Eh... It's kind of a long story. Parts may seem irrelevant, but they're not. Trust me.
I've always enjoyed "making games", I guess you could say. I used to draw out elaborate 2D platformer mazes on paper, complete with goals and monsters and items and sometimes a story to go with them. When my friends discovered that I made up games (which they actually found pretty fun and interesting... which isn't saying much at 8 years old), I started making games in other formats. We had "Dinosaurs" that we'd play outside where we'd split up into groups of dinosaurs and people and hunt each other complete with storylines and objectives and sticks littered about to serve as "new and different guns" as well as stashes of leaves and other plants to serve as "healing items". I think at one point we even implemented an "ammo" system that used tree bark as the "clips" and each gun had a certain number of shots so as to keep the game fair (the human players won too easily with unlimited ammo machine guns and rocket launchers). Later, we adopted the game into something a bit more "video gamey" when the Jurassic Park toys came out (all the characters, dinosaurs, guns, and vehicles mommy and daddy could buy for us to play our imaginary games!). These games eventually turned into me and maybe one other person controlling the dinosaurs while everyone picked their own character and starting weapon before playing outside by "levels" which all had their own goals and roleplaying. We did eventually lose interest in playing with action figures and toy dinosaurs and set about playing other games. At one point, I had what could be considered a "D&D Session" via phone. We discovered "3 way calling" and we'd often put five or more of us on the same phone line to talk to each other and we'd roleplay and such. I'd be dungeon master and describe to them what was happening and what the area looked like while they told me how they'd explore and what they were doing. Even after I got bored of it and quit wanting to do it, they would still ask me every so often to do it again because it was so much fun for them. After that, I started tinkering with drawn games again. This time, I had Word Processor and Excel Spreadsheets to help. Excel provided the "board" for the game and Word provided the stat sheets. These games were more complex, but not very much fun. Eventually, with many less friends to play with, I invented this "Card Game" like game. We played that for a few months before everyone got bored (and I ran out of ideas). That was the last game I created and played with my friends.
So, a couple years later, a bit more isolated from my own friends and the kids at school, I decided I wanted to try the whole "game making" thing again. I tried doing it via website (homestead was big at the time) and it was a miserable failure. I tried doing it via message boards, and that also ended in failure (turns out, that not many mature people want to roleplay on message boards unless it's either naughty, or they can make up their own rules for their own characters). A few attempts at the message board format and I gave up on it.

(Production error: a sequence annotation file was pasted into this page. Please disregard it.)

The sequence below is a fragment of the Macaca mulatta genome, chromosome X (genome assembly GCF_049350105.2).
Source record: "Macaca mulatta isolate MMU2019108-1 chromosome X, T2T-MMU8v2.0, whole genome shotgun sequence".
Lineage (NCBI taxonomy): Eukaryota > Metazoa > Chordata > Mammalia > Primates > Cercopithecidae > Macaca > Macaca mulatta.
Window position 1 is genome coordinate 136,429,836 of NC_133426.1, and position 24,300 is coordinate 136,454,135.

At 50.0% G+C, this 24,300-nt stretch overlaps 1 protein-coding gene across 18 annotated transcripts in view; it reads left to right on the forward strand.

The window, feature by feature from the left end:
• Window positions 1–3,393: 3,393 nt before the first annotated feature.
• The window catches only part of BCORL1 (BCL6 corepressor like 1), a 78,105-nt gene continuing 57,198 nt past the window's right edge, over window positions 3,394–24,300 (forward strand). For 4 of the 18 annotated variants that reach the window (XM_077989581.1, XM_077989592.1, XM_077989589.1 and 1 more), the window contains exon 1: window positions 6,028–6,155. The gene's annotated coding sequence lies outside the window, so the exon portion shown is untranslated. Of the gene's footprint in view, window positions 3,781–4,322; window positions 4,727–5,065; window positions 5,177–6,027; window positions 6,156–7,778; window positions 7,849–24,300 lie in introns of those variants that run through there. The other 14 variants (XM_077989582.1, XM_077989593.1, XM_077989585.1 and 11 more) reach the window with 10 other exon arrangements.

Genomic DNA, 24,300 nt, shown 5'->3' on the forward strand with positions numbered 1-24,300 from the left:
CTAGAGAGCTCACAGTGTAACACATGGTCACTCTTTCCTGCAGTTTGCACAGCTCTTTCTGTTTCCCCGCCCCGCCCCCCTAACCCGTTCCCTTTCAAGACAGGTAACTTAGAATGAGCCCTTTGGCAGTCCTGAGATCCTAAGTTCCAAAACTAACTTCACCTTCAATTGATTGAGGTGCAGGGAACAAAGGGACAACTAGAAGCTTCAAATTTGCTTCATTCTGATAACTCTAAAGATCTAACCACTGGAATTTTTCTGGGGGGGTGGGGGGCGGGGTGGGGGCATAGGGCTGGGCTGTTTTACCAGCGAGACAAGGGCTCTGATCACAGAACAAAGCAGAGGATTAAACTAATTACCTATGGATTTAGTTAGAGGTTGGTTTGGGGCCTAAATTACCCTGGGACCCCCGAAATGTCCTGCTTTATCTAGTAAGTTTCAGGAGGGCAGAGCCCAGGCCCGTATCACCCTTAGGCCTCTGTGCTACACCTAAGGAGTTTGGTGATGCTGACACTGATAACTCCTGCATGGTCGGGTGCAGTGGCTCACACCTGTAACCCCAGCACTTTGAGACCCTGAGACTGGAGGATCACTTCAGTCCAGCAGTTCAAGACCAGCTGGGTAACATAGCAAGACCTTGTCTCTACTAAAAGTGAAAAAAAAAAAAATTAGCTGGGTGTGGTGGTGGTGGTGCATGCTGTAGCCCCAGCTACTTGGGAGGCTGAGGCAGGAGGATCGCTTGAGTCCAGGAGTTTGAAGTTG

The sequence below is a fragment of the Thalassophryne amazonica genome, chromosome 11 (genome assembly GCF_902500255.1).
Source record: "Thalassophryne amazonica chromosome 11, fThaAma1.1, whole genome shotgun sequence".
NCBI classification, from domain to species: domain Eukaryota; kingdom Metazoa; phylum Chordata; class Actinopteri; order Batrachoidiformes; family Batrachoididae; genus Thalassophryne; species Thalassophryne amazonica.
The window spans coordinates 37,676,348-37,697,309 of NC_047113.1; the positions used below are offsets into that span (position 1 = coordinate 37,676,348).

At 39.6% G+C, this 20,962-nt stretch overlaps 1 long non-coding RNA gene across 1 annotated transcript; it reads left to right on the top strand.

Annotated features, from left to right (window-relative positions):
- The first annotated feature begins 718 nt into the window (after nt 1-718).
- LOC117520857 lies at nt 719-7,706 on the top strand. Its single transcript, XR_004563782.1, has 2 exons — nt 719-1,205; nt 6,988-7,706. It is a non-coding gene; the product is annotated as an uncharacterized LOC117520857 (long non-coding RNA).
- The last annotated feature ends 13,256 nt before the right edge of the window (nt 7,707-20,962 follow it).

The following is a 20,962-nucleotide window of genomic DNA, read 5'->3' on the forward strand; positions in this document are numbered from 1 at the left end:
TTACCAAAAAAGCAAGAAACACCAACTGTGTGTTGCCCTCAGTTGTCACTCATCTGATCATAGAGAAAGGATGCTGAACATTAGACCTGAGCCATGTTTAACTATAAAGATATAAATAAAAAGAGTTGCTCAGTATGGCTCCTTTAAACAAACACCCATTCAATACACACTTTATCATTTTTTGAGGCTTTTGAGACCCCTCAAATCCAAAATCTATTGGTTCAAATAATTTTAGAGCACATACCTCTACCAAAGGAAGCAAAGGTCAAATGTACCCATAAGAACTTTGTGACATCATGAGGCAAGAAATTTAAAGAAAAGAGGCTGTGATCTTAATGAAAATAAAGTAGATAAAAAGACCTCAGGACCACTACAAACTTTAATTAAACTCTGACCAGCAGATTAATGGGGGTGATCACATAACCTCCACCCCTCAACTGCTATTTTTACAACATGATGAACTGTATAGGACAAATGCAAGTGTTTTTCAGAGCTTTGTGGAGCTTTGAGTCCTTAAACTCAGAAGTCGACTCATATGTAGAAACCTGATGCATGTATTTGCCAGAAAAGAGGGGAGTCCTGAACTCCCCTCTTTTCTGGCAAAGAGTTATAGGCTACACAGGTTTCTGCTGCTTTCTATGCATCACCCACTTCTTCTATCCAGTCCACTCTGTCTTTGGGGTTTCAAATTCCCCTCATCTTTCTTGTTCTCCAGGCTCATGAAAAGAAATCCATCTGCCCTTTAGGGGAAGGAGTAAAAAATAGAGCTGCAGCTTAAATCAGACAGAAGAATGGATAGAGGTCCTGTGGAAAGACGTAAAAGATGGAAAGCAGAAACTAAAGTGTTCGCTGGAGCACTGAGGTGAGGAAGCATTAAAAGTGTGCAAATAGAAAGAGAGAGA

I spent several years after that just emulating SNES games I didn't (or couldn't due to them not being released in the US) own. A friend of mine from the UK thought that maybe we should open up a website and do reviews for a lot of these games. So, I dabbled in that for a bit (he tried to teach me HTML, but I lacked the patience for it) and discovered that I really loved all the mechanics of games far more than the actual playing of games. There was something interesting and visceral about picking apart how something worked and then why it was designed that way. It fed into another of my childhood quirks... Taking things apart to see how they worked... and putting them back together if I could remember how I got it apart. So, at this point, I was tired of just playing games. I could play MMOs, RPGs, and emulated games until the world ended and it wouldn't really make me that happy. I liked building things. Building worlds.
I typed in "make RPGs" into the Yahoo search engine. Among the first page results, buried somewhere near the bottom of them was "Free RPG Maker 2000!". I'd given everything else on that first page a chance and came up empty for stuff to work with. I figured it couldn't hurt to download yet another program that might not be worth my time. After getting through the initial "text doesn't display properly" issues of the pirated program, I begin to really enjoy it. While I wasn't a fan of coding... or having to code... Here I was with a program that made coding seem so simple that it made me excited beyond measure. I could just tell the game "hey, call up a shop" and then load the interface with what I wanted it to sell! It was fantastically easy! But, I couldn't make any games on it. I had to seek a lot of help. So, I started consulting websites where they had tutorials on how to do things (like party members following behind you, how to create a Steal skill, how to make a bank, etcetera). Reading these taught me more about the program and how it worked. Most importantly, however, what I'd learned gave me ideas.